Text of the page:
Bath salts come under a group of drugs called cathinones which are a class of stimulants that causes aggression and hallucinations. One or more of these substances are packaged in small foil packages and labeled “bath salts, for a soothing bath, not for human consumption.” The most common drugs to be included are mephedrone, methylone and methylenedioxypyrovalerone (MDPV).
Bath salts were legal and sold very conveniently in medical stores and over the counter as bath salts or plant food. The effects of this drug are so severe that it is banned from the market months ago but it is still available online and people use it, even without proper knowledge of its dangerous effects.
The harm caused by Bath Salts can be long-term and permanent, including:
- Increased blood pressure and heart rate
- Kidney damage and failure
- Liver damage
- Breakdown of skeletal muscle tissue (muscles that bring about the movement of the bones of the skeleton)
- Brain swelling and brain death
The most addictive substance in bath salts is MDPV (methylenedioxypyrovalerone), which is more addictive than methamphetamine (one of the most addictive drug around) as per a study found in 2013. The severe effects of methylenedioxypyrovalerone last for more than six hours after use, and also it is known to cause prolonged and severe panic attacks, psychosis and deaths.
How long do bath salts stay in your system?
Drug laboratories are now offering specialized synthetic cathinone testing due to the sudden increase in bath salt usage and frequent availability of this drug. These specialized tests are able to detect the cathinones (found in bath salts) after 48-72 hours of bath salt use.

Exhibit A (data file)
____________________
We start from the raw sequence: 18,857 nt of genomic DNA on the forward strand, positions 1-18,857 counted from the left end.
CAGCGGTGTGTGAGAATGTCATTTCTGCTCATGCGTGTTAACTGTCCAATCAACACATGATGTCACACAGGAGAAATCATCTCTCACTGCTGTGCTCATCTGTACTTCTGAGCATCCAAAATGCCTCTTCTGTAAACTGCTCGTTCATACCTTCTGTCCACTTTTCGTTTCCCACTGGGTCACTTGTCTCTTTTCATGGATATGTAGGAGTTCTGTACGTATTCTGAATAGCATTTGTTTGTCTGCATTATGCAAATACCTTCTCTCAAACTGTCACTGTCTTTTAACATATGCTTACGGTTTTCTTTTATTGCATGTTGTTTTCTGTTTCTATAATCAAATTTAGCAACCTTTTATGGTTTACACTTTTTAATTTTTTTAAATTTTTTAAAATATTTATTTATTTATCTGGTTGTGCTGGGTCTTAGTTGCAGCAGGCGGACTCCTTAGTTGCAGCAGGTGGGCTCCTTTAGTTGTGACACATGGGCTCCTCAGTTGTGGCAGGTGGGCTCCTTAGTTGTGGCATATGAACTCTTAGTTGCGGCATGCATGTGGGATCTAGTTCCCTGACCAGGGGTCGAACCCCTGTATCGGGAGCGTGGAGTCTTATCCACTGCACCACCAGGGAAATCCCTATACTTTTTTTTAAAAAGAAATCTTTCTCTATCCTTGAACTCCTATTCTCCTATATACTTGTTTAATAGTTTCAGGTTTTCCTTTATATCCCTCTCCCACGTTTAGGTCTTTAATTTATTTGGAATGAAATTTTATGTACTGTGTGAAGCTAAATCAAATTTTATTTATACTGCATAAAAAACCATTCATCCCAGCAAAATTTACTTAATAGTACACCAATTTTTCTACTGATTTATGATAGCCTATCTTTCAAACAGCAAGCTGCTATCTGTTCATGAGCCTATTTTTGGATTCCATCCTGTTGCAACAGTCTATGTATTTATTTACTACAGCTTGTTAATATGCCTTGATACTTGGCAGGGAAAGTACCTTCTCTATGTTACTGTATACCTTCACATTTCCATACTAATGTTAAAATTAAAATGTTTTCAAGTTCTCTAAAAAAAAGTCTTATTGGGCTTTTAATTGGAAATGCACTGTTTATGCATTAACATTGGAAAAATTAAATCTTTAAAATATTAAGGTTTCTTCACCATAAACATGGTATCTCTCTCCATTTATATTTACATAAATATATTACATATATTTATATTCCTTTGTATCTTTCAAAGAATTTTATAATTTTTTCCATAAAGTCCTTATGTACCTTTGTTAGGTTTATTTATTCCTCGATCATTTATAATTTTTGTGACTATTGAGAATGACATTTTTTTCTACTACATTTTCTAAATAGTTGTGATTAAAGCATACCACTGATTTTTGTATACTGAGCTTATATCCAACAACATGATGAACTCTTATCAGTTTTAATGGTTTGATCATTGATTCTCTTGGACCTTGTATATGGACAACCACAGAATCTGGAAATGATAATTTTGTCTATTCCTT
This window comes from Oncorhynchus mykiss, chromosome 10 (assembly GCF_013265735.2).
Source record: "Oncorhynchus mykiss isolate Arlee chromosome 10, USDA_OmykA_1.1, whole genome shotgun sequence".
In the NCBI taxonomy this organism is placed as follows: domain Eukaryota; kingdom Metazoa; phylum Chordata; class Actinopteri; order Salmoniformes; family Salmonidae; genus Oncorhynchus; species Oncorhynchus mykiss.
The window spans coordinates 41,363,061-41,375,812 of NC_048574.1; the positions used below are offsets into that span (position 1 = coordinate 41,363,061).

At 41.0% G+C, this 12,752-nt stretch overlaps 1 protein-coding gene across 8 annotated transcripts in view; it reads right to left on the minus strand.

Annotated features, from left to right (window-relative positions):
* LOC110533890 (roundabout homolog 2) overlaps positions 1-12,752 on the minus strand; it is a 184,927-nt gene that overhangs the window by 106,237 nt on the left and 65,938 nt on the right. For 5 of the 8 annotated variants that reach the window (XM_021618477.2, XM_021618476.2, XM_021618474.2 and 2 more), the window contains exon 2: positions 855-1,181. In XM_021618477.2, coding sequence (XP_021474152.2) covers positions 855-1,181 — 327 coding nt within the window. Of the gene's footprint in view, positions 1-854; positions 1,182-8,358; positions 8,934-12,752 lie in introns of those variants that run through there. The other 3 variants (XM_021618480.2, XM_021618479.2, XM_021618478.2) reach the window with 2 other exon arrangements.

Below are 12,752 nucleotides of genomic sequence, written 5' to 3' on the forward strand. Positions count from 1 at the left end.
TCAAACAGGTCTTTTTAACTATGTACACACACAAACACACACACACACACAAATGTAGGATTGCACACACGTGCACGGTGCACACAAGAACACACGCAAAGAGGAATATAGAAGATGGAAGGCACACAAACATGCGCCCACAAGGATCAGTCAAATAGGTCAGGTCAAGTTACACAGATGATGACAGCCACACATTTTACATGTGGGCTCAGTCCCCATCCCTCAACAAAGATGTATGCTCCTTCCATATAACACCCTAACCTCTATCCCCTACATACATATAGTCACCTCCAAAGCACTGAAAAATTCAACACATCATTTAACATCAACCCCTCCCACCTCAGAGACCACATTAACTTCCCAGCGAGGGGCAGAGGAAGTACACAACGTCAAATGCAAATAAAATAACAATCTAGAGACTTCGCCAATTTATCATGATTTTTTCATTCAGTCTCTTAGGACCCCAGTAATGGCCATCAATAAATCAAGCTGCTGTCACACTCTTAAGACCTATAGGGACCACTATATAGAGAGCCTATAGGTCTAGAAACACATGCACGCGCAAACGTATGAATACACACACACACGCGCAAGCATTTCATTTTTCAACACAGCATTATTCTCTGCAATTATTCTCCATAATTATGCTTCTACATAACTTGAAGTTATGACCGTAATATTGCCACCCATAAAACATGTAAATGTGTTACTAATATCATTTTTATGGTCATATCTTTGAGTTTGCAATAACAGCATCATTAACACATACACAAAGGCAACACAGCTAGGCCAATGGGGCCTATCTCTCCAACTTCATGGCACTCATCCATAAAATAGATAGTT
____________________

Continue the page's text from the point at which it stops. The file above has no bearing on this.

It means that bath salts stays for 48 to 72 hours in your system. You should take the one you know who may have administered this drug, to the nearby drug laboratories to find out the suspect. A normal or a standard drug test will not be able to detect the drug.
How long effects of bath salts last?
The effects of bath salts last for 3 to 4 hours before the user has a potentially harsh crash. The total experience occurs over 6 to 8 hours.
Why is drug testing for bath salts difficult?
Bath salts are a relatively new drug and most standard drug tests are not able to detect the ingredients and synthetic cathinones found in the drug. People are often drawn to the drug, due to the difficulty to detect bath salts in standard drug tests.
Are bath salts legal?
Bath salts were legal and unscheduled primarily because no one used them and they were sold legally over the counter. This prompted a wave of drugs to hit the streets. In order to avoid issues with FDA, they were sold as “bath salts” or “plant food”. Many of them are labeled as “Not for human consumption”.
They have names like Purple Wave and White Lightning, and they may be called plant food, incense, or jewelry cleaner. Majority of the states now made them illegal, still they are regularly purchased online. However, the ban from all state governments is an urgent requirement in order to stop the usage of bath salt completely.
What are the signs and symptoms of bath salts use?
The newest drug that hot to the street is “Bath salts”. As the name indicates, this drug has nothing to do with bathing; they are called so because they are packaged as a product “for a soothing bath, not for the human consumption”.
Bath salts are now illegal in Unites States; therefore they are sold more secretly. Before the drugs making up bath salts were illegal, this kept sellers from having the drugs confiscated. Bath salts can be ingested, injected or snorted. As an evidence of bath salts consumption, small foil packages are often left behind.
There have been serious and even fatal results from using bath salts.
Signs of bath salts use include:
- Increased blood pressure
- Chest pains
- Increased heart rate
- Kidney pain
- Increased body temperature or chills
- Muscle tension
- Reduced need for food or sleep
- Suicidal ideas